Three simultaneous blasts killed 20 people and injured dozens more in Mumbai on Wednesday, in the deadliest attack on India's commercial capital since the traumatic 2008 assault by Islamist militants.
The bombs exploded in busy districts in the south of the city, the same area targeted two and half years ago by militant gunmen who caused mayhem and bloodshed during a 60-hour siege that left 166 people dead.
"It is another attack on the heart of India, another attack on Mumbai," said the chief minister of the state, Prithviraj Chavan, who hinted at possible foreign involvement by saying it was a "challenge to Indian sovereignty."
The Home Ministry said at least 20 people had been killed and 113 injured, many of them seriously.
Home Minister P. Chidambaram told reporters in New Delhi that it was "a coordinated attack by terrorists," adding that "the entire city of Mumbai has been put on high alert."
The targets included a predominantly middle class residential area, a wholesale gold market, and a building housing diamond traders and jewellery shops.
All three explosions went off within a 15-minute period, starting at around 6:50pm (1320 GMT).
"It is clear that the attackers wanted to hurt as many as people as possible. A lot of people are injured," a minister in the Maharashtra state government, Chhagan Bhujbal, told reporters.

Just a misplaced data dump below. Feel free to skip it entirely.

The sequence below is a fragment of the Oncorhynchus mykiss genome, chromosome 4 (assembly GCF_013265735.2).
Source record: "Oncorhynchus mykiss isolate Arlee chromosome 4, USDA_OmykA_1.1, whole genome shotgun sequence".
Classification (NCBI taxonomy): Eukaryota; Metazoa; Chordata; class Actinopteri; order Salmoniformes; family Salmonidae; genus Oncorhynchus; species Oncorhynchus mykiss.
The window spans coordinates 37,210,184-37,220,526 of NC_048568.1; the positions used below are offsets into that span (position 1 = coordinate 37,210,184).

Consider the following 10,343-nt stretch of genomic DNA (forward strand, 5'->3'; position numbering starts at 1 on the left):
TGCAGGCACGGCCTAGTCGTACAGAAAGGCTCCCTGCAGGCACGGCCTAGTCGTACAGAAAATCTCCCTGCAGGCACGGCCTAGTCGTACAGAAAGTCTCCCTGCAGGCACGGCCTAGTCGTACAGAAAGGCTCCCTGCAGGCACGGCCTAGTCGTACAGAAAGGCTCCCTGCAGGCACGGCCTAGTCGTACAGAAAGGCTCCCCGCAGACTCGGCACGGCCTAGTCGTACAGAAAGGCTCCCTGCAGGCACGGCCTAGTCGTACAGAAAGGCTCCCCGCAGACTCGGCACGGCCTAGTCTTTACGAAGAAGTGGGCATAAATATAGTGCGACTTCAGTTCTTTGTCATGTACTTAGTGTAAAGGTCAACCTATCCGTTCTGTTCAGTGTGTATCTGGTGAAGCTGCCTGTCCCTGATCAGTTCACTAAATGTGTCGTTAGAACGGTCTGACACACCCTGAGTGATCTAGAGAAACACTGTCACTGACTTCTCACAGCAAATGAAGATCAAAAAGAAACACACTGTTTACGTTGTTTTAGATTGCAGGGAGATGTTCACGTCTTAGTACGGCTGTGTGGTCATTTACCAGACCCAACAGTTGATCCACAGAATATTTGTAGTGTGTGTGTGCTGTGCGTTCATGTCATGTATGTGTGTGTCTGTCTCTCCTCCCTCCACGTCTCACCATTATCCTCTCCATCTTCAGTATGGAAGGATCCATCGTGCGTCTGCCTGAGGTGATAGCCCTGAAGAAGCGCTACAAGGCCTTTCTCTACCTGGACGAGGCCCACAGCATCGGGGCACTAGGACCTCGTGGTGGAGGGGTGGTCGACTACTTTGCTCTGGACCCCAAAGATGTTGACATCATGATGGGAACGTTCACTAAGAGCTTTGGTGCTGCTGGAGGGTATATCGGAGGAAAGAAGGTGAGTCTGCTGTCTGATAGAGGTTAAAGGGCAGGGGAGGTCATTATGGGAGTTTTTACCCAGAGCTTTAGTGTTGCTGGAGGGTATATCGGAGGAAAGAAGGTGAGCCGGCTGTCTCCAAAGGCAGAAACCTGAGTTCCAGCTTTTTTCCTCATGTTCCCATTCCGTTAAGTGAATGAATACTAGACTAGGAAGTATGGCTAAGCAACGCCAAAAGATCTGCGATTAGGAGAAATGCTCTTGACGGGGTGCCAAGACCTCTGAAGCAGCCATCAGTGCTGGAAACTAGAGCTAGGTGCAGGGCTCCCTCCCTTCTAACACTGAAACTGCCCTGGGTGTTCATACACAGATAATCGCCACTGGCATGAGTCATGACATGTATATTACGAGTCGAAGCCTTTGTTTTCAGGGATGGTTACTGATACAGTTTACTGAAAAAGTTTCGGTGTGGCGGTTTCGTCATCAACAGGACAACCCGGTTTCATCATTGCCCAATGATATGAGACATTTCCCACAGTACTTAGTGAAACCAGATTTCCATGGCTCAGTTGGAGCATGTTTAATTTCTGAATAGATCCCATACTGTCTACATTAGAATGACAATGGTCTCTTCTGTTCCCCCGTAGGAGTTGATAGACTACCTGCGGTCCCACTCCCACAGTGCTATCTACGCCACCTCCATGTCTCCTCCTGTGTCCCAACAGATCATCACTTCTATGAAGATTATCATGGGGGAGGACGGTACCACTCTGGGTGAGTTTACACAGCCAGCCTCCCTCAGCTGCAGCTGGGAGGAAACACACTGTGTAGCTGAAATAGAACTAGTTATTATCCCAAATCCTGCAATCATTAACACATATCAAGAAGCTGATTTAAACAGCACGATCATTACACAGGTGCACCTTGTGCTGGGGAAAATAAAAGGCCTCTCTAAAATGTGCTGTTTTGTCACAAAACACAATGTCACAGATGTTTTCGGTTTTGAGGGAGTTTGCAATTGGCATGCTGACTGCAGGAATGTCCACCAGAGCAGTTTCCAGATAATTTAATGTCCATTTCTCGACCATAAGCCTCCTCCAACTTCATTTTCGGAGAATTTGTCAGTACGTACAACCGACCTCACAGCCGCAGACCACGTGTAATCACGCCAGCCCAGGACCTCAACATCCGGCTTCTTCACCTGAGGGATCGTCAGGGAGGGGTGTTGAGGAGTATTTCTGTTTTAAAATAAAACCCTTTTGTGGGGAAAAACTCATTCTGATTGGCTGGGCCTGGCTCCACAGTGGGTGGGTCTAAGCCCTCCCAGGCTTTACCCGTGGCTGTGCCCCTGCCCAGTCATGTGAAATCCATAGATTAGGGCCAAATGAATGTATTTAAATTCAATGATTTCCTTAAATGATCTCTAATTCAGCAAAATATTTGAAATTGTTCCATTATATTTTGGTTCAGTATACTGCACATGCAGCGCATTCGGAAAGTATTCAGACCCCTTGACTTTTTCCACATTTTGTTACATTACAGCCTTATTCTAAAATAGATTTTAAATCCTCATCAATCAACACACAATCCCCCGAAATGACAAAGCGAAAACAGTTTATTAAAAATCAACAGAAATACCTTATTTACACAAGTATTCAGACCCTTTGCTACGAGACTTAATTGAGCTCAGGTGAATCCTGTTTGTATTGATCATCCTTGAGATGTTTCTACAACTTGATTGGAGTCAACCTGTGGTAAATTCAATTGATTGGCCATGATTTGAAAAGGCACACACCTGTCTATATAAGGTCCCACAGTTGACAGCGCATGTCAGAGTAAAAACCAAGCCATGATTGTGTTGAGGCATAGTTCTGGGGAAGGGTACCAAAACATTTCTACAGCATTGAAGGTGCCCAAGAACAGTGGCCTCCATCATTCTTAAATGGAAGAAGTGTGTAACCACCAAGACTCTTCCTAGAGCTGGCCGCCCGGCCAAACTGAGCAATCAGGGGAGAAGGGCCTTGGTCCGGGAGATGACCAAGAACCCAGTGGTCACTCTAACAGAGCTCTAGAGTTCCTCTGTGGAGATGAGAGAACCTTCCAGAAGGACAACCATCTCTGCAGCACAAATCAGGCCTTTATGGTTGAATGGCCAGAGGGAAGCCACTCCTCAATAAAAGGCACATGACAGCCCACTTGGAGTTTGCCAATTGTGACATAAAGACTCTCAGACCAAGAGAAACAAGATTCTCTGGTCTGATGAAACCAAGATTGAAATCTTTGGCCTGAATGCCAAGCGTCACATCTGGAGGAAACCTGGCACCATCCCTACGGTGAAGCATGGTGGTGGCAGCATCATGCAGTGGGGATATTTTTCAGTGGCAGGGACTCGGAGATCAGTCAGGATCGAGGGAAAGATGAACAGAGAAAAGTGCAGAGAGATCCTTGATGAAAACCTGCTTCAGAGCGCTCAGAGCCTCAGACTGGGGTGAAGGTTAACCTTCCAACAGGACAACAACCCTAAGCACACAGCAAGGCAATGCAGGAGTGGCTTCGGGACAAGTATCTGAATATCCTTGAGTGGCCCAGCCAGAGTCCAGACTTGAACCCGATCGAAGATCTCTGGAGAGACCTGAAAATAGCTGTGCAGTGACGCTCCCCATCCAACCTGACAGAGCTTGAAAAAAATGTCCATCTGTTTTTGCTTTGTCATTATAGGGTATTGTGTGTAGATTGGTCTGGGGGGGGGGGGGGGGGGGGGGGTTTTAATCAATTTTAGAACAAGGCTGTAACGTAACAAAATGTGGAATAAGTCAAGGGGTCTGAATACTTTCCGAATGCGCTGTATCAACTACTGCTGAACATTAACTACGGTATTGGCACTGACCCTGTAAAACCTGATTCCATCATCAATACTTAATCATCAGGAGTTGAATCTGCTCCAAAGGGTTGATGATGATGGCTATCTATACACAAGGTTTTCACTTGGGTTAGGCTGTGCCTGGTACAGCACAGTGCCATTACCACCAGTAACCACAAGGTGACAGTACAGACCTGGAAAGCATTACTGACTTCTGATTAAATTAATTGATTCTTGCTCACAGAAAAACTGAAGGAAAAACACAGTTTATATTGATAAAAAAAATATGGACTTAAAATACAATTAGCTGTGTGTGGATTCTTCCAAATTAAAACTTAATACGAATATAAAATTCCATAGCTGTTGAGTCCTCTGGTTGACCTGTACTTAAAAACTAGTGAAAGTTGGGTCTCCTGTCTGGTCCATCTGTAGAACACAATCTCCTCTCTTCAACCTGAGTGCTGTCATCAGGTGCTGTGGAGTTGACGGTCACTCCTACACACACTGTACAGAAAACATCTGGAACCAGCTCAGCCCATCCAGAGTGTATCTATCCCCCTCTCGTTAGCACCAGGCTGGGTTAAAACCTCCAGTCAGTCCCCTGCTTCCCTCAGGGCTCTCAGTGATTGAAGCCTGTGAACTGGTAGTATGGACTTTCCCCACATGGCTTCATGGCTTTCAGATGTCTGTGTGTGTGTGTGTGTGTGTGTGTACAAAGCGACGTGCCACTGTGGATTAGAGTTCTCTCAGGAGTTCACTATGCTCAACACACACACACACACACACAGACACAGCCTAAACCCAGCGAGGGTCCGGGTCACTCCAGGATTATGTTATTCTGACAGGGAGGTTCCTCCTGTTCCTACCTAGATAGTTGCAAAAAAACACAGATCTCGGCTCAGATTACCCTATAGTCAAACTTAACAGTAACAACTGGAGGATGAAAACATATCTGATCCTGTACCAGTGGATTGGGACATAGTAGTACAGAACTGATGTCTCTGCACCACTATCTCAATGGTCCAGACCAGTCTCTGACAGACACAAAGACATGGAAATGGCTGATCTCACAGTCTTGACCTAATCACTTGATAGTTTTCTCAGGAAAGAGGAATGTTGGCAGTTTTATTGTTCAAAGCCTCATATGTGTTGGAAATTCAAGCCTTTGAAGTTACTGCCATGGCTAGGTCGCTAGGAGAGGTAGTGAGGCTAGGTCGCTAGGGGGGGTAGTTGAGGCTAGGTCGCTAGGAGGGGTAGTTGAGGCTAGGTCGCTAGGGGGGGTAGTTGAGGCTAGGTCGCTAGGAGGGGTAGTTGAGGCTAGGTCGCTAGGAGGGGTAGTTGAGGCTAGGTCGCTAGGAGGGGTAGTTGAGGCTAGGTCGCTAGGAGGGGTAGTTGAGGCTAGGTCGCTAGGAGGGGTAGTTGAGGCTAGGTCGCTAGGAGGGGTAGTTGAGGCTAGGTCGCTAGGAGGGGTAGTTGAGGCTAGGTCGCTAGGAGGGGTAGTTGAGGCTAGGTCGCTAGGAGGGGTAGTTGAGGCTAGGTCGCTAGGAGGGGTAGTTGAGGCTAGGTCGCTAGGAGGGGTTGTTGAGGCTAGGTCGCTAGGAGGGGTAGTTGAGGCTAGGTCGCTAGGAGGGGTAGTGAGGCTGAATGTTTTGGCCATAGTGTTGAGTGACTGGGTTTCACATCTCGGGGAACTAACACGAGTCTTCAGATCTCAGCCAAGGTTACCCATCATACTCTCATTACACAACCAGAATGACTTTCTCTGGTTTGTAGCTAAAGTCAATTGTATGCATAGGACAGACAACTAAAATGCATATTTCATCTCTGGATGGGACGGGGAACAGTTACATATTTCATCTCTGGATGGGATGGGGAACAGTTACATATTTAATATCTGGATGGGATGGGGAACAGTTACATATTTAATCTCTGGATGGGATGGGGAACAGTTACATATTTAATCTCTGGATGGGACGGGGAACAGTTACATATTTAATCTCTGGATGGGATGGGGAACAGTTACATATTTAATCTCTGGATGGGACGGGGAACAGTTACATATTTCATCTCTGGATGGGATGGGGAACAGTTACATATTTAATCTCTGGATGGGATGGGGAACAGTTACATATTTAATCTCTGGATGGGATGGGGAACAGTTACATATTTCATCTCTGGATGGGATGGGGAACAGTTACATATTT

No group claimed responsibility for the attack, though suspicions initially fell on two Islamist groups that have targeted India in the past: the home-grown Indian Mujahideen and the Pakistan-based Lashkar-e-Taiba (LeT).
US President Barack Obama was among the first to condemn the bombings.
In November 2008, 10 militants from the LeT attacked multiple targets in Mumbai, including five-star hotels, in an assault known as "26/11" in India and often compared to the September 11 attacks on the United States.
India broke off a peace dialogue with Islamabad afterwards, blaming it for failing to crack down on the militant group. Talks between the two nuclear-armed rivals only resumed earlier this year.
Eyewitnesses outside the diamond trader building in south Mumbai said a car bomb had exploded when the area was packed with office workers heading home.
"There were lots of people badly injured. We don't know how many are dead but it was a very big blast," Nimesh Mehta, 38, who runs a local food stall, told AFP.
Jayesh Labdhi, committee member of Mumbai Diamond Merchants Association, said he heard a massive explosion, after which the site was covered in smoke.
"There were so many people lying on the ground just crying out and wanting help," he said.
The injured, many of whom had serious injuries, were bundled into taxis or hauled onto tarpaulin sheets and taken to hospital, he added.
The last major bombing in India was in February last year in the western city of Pune, when a blast at a packed restaurant killed 16 people including several foreigners.
In 2006, a series of seven high-powered blasts on suburban trains in Mumbai killed 187 commuters and left 800 injured -- an attack that India also blamed on Pakistan-based militants.